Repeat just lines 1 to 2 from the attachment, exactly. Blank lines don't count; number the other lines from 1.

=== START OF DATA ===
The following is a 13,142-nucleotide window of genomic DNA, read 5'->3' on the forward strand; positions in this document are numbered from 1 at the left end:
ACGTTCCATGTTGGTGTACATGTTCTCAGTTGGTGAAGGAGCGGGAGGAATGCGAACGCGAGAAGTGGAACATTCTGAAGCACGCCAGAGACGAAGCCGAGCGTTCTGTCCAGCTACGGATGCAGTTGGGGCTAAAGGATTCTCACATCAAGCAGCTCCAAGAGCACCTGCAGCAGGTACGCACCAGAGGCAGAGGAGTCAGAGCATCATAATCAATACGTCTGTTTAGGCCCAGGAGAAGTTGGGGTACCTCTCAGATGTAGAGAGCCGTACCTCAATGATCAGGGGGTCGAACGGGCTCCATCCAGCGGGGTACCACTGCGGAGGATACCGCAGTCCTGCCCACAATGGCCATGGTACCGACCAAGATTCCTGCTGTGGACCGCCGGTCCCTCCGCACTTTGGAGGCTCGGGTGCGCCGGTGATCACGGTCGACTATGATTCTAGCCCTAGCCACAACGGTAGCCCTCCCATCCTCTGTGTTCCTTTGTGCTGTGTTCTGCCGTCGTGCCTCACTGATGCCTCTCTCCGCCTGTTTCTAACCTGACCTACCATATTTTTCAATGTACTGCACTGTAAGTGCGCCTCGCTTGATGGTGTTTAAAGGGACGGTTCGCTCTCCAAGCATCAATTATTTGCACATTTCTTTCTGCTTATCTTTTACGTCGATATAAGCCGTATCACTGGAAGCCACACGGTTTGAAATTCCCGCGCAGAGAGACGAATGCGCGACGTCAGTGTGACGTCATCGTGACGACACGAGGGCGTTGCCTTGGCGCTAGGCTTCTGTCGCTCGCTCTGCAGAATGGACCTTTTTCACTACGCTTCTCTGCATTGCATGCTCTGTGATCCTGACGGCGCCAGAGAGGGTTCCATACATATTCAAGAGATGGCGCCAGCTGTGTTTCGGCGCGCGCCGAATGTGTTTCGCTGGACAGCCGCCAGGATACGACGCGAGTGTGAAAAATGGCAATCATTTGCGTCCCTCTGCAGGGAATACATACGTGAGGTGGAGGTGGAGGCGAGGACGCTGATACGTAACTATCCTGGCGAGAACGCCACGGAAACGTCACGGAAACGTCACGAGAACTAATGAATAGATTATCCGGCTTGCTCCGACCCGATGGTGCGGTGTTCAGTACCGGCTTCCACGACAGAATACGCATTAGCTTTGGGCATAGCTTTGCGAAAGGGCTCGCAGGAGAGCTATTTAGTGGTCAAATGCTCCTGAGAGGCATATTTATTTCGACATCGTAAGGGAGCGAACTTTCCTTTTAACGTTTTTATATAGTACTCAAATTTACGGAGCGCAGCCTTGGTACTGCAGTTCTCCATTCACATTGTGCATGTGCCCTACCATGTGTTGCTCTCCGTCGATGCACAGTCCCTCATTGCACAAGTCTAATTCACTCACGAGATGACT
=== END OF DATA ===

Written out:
The following is a 13,142-nucleotide window of genomic DNA, read 5'->3' on the forward strand; positions in this document are numbered from 1 at the left end:
ACGTTCCATGTTGGTGTACATGTTCTCAGTTGGTGAAGGAGCGGGAGGAATGCGAACGCGAGAAGTGGAACATTCTGAAGCACGCCAGAGACGAAGCCGAGCGTTCTGTCCAGCTACGGATGCAGTTGGGGCTAAAGGATTCTCACATCAAGCAGCTCCAAGAGCACCTGCAGCAGGTACGCACCAGAGGCAGAGGAGTCAGAGCATCATAATCAATACGTCTGTTTAGGCCCAGGAGAAGTTGGGGTACCTCTCAGATGTAGAGAGCCGTACCTCAATGATCAGGGGGTCGAACGGGCTCCATCCAGCGGGGTACCACTGCGGAGGATACCGCAGTCCTGCCCACAATGGCCATGGTACCGACCAAGATTCCTGCTGTGGACCGCCGGTCCCTCCGCACTTTGGAGGCTCGGGTGCGCCGGTGATCACGGTCGACTATGATTCTAGCCCTAGCCACAACGGTAGCCCTCCCATCCTCTGTGTTCCTTTGTGCTGTGTTCTGCCGTCGTGCCTCACTGATGCCTCTCTCCGCCTGTTTCTAACCTGACCTACCATATTTTTCAATGTACTGCACTGTAAGTGCGCCTCGCTTGATGGTGTTTAAAGGGACGGTTCGCTCTCCAAGCATCAATTATTTGCACATTTCTTTCTGCTTATCTTTTACGTCGATATAAGCCGTATCACTGGAAGCCACACGGTTTGAAATTCCCGCGCAGAGAGACGAATGCGCGACGTCAGTGTGACGTCATCGTGACGACACGAGGGCGTTGCCTTGGCGCTAGGCTTCTGTCGCTCGCTCTGCAGAATGGACCTTTTTCACTACGCTTCTCTGCATTGCATGCTCTGTGATCCTGACGGCGCCAGAGAGGGTTCCATACATATTCAAGAGATGGCGCCAGCTGTGTTTCGGCGCGCGCCGAATGTGTTTCGCTGGACAGCCGCCAGGATACGACGCGAGTGTGAAAAATGGCAATCATTTGCGTCCCTCTGCAGGGAATACATACGTGAGGTGGAGGTGGAGGCGAGGACGCTGATACGTAACTATCCTGGCGAGAACGCCACGGAAACGTCACGGAAACGTCACGAGAACTAATGAATAGATTATCCGGCTTGCTCCGACCCGATGGTGCGGTGTTCAGTACCGGCTTCCACGACAGAATACGCATTAGCTTTGGGCATAGCTTTGCGAAAGGGCTCGCAGGAGAGCTATTTAGTGGTCAAATGCTCCTGAGAGGCATATTTATTTCGACATCGTAAGGGAGCGAACTTTCCTTTTAACGTTTTTATATAGTACTCAAATTTACGGAGCGCAGCCTTGGTACTGCAGTTCTCCATTCACATTGTGCATGTGCCCTACCATGTGTTGCTCTCCGTCGATGCACAGTCCCTCATTGCACAAGTCTAATTCACTCACGAGATGACT